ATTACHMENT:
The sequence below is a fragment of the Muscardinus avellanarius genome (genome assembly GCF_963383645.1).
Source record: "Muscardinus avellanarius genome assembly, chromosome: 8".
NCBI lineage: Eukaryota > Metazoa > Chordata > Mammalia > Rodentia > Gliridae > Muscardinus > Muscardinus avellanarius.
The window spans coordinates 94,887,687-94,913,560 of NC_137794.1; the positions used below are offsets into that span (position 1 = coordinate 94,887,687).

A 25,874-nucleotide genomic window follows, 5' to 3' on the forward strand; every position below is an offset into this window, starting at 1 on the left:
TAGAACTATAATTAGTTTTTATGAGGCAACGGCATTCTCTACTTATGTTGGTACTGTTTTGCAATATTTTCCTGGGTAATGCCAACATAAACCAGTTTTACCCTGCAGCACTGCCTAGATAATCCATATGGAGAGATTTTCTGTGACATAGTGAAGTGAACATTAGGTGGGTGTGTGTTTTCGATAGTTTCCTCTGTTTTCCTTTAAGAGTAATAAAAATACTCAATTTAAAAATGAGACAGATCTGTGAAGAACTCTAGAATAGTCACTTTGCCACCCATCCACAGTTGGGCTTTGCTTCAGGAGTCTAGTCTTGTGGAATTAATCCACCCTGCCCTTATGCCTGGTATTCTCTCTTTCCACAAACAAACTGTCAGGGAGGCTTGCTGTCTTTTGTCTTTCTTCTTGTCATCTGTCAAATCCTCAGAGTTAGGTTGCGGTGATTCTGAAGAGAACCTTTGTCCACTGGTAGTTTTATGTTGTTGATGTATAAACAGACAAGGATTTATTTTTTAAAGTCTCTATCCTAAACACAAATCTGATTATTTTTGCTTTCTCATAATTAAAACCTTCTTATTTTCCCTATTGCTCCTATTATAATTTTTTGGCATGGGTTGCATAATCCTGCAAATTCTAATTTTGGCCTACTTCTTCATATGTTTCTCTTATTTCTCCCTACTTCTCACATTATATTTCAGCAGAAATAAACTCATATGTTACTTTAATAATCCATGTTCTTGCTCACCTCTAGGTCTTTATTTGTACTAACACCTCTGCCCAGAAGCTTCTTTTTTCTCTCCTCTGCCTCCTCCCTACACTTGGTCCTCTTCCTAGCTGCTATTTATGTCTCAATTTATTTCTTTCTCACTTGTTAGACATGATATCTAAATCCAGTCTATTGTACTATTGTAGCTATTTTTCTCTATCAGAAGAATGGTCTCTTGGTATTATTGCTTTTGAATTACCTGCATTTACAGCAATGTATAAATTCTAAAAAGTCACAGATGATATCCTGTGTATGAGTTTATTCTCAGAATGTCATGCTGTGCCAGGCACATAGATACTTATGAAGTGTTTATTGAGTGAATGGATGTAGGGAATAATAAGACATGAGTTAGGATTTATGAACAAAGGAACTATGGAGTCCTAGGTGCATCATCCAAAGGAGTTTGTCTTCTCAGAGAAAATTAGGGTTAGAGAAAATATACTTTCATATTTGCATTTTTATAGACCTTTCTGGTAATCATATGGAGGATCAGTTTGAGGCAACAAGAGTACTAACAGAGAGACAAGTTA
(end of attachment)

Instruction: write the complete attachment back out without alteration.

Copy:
The sequence below is a fragment of the Muscardinus avellanarius genome (genome assembly GCF_963383645.1).
Source record: "Muscardinus avellanarius genome assembly, chromosome: 8".
NCBI lineage: Eukaryota > Metazoa > Chordata > Mammalia > Rodentia > Gliridae > Muscardinus > Muscardinus avellanarius.
The window spans coordinates 94,887,687-94,913,560 of NC_137794.1; the positions used below are offsets into that span (position 1 = coordinate 94,887,687).

A 25,874-nucleotide genomic window follows, 5' to 3' on the forward strand; every position below is an offset into this window, starting at 1 on the left:
TAGAACTATAATTAGTTTTTATGAGGCAACGGCATTCTCTACTTATGTTGGTACTGTTTTGCAATATTTTCCTGGGTAATGCCAACATAAACCAGTTTTACCCTGCAGCACTGCCTAGATAATCCATATGGAGAGATTTTCTGTGACATAGTGAAGTGAACATTAGGTGGGTGTGTGTTTTCGATAGTTTCCTCTGTTTTCCTTTAAGAGTAATAAAAATACTCAATTTAAAAATGAGACAGATCTGTGAAGAACTCTAGAATAGTCACTTTGCCACCCATCCACAGTTGGGCTTTGCTTCAGGAGTCTAGTCTTGTGGAATTAATCCACCCTGCCCTTATGCCTGGTATTCTCTCTTTCCACAAACAAACTGTCAGGGAGGCTTGCTGTCTTTTGTCTTTCTTCTTGTCATCTGTCAAATCCTCAGAGTTAGGTTGCGGTGATTCTGAAGAGAACCTTTGTCCACTGGTAGTTTTATGTTGTTGATGTATAAACAGACAAGGATTTATTTTTTAAAGTCTCTATCCTAAACACAAATCTGATTATTTTTGCTTTCTCATAATTAAAACCTTCTTATTTTCCCTATTGCTCCTATTATAATTTTTTGGCATGGGTTGCATAATCCTGCAAATTCTAATTTTGGCCTACTTCTTCATATGTTTCTCTTATTTCTCCCTACTTCTCACATTATATTTCAGCAGAAATAAACTCATATGTTACTTTAATAATCCATGTTCTTGCTCACCTCTAGGTCTTTATTTGTACTAACACCTCTGCCCAGAAGCTTCTTTTTTCTCTCCTCTGCCTCCTCCCTACACTTGGTCCTCTTCCTAGCTGCTATTTATGTCTCAATTTATTTCTTTCTCACTTGTTAGACATGATATCTAAATCCAGTCTATTGTACTATTGTAGCTATTTTTCTCTATCAGAAGAATGGTCTCTTGGTATTATTGCTTTTGAATTACCTGCATTTACAGCAATGTATAAATTCTAAAAAGTCACAGATGATATCCTGTGTATGAGTTTATTCTCAGAATGTCATGCTGTGCCAGGCACATAGATACTTATGAAGTGTTTATTGAGTGAATGGATGTAGGGAATAATAAGACATGAGTTAGGATTTATGAACAAAGGAACTATGGAGTCCTAGGTGCATCATCCAAAGGAGTTTGTCTTCTCAGAGAAAATTAGGGTTAGAGAAAATATACTTTCATATTTGCATTTTTATAGACCTTTCTGGTAATCATATGGAGGATCAGTTTGAGGCAACAAGAGTACTAACAGAGAGACAAGTTA